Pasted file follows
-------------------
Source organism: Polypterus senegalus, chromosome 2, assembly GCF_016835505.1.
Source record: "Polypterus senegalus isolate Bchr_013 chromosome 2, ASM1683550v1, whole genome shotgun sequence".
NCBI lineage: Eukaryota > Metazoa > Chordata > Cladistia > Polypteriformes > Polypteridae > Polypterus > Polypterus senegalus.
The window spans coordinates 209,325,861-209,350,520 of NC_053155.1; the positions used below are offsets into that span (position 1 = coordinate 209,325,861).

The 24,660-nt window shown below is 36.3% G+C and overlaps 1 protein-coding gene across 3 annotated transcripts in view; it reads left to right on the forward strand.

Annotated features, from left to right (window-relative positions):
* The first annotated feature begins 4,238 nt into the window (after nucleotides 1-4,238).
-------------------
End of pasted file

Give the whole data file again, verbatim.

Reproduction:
Source organism: Polypterus senegalus, chromosome 2, assembly GCF_016835505.1.
Source record: "Polypterus senegalus isolate Bchr_013 chromosome 2, ASM1683550v1, whole genome shotgun sequence".
NCBI lineage: Eukaryota > Metazoa > Chordata > Cladistia > Polypteriformes > Polypteridae > Polypterus > Polypterus senegalus.
The window spans coordinates 209,325,861-209,350,520 of NC_053155.1; the positions used below are offsets into that span (position 1 = coordinate 209,325,861).

The 24,660-nt window shown below is 36.3% G+C and overlaps 1 protein-coding gene across 3 annotated transcripts in view; it reads left to right on the forward strand.

Annotated features, from left to right (window-relative positions):
* The first annotated feature begins 4,238 nt into the window (after nucleotides 1-4,238).